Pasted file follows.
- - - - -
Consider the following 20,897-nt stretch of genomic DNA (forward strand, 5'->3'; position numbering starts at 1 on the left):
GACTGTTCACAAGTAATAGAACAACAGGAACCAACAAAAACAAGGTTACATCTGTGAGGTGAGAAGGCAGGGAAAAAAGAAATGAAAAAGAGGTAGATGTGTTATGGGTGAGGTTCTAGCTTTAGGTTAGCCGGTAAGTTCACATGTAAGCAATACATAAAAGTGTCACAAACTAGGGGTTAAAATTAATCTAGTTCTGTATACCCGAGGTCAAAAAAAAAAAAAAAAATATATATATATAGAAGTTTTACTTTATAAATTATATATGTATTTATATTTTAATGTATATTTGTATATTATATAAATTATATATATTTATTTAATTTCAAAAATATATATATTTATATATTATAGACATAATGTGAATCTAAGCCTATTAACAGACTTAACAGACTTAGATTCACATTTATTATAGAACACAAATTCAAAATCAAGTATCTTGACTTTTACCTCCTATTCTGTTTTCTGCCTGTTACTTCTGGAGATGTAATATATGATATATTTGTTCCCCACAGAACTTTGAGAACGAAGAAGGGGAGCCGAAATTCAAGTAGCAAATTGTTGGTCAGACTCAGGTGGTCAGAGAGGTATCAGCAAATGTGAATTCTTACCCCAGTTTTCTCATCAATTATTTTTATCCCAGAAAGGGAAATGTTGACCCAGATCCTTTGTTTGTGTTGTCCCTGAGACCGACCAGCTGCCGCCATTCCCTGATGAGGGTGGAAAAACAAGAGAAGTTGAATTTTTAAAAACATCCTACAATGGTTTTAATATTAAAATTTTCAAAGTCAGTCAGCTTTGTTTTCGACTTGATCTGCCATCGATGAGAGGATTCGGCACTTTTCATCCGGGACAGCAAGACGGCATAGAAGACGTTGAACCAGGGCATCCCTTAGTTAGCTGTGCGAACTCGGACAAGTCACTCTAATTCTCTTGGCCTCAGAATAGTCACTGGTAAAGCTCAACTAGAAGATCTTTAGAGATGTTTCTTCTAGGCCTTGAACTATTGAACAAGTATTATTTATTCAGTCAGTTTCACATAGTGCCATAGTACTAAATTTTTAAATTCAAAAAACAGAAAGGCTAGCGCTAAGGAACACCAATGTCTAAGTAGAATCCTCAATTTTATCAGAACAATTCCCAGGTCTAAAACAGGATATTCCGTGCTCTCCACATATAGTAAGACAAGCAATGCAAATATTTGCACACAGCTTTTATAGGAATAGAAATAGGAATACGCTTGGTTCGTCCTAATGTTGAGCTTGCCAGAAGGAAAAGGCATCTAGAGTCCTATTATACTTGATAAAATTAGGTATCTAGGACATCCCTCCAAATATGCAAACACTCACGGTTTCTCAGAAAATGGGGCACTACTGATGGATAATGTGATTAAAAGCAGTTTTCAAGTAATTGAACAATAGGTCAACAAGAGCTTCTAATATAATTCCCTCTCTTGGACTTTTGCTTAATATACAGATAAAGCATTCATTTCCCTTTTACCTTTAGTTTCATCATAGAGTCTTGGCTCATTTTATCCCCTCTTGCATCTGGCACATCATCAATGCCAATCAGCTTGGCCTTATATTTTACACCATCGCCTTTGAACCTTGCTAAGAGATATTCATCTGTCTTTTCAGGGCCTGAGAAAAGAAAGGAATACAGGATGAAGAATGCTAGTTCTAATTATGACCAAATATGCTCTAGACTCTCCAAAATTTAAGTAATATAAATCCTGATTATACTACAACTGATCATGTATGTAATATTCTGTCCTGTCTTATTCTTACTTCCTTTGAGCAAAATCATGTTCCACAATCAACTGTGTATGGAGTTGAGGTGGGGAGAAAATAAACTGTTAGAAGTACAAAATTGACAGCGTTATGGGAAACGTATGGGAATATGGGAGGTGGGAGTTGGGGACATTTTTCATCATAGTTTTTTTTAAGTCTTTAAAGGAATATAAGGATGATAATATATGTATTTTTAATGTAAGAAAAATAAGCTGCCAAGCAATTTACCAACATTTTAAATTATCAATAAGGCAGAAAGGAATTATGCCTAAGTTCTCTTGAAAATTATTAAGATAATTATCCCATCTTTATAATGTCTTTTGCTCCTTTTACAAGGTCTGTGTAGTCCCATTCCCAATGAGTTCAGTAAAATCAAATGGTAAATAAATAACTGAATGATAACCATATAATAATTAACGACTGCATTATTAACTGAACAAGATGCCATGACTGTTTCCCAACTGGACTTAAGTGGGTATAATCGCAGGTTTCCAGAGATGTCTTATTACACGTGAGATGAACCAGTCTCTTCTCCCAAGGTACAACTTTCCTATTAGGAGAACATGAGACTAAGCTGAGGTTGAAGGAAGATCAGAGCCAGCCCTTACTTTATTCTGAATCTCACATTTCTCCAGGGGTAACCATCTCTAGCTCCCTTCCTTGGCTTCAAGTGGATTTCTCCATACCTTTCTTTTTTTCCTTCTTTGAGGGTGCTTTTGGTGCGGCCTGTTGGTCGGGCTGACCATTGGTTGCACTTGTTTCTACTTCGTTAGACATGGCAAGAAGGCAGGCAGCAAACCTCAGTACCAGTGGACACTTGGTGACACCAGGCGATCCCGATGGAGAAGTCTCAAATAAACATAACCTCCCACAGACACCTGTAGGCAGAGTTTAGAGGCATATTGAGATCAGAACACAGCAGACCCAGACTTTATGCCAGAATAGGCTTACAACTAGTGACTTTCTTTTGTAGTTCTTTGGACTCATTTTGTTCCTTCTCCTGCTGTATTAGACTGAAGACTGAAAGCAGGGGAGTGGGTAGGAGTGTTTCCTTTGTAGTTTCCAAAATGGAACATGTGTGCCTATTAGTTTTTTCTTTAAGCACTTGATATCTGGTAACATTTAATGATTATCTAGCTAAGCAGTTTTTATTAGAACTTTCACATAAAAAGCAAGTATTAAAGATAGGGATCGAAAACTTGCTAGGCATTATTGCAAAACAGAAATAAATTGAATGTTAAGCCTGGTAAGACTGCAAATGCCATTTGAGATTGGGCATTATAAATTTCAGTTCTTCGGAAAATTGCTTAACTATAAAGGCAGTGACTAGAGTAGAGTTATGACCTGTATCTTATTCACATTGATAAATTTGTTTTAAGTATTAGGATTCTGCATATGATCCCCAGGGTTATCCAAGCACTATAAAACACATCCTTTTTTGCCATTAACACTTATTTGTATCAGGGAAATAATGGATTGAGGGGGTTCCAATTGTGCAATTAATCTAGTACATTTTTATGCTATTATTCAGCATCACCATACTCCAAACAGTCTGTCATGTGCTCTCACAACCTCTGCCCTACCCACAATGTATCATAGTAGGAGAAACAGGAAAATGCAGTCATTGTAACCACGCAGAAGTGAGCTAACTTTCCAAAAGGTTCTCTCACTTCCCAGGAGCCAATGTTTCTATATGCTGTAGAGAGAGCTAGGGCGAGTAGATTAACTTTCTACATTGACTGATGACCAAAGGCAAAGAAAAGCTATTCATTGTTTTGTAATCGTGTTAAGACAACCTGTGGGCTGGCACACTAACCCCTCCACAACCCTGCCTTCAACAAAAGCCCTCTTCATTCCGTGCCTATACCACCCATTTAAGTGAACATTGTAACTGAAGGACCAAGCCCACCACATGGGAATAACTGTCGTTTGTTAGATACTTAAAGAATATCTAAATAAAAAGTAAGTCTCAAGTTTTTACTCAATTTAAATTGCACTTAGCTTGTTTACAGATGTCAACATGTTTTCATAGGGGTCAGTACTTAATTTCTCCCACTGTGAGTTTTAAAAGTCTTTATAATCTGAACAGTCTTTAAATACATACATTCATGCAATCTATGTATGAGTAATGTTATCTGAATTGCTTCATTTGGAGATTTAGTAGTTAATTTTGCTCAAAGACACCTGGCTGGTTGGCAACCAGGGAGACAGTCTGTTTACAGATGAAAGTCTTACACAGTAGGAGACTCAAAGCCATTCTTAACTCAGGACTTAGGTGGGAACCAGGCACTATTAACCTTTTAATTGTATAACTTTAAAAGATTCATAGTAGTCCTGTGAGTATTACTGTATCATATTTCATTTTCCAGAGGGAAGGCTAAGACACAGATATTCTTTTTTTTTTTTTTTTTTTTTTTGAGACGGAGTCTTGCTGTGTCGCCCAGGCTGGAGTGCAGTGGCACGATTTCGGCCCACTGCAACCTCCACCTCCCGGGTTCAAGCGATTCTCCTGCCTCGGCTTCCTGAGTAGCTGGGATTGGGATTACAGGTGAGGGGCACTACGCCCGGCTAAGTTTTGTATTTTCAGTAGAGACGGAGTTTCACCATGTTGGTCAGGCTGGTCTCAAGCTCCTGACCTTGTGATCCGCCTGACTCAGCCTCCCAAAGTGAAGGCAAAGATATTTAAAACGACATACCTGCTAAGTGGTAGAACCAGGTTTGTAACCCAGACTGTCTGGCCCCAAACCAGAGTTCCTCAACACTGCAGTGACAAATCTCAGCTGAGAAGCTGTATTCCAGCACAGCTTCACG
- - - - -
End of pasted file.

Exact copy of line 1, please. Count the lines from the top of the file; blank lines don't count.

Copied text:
Consider the following 20,897-nt stretch of genomic DNA (forward strand, 5'->3'; position numbering starts at 1 on the left):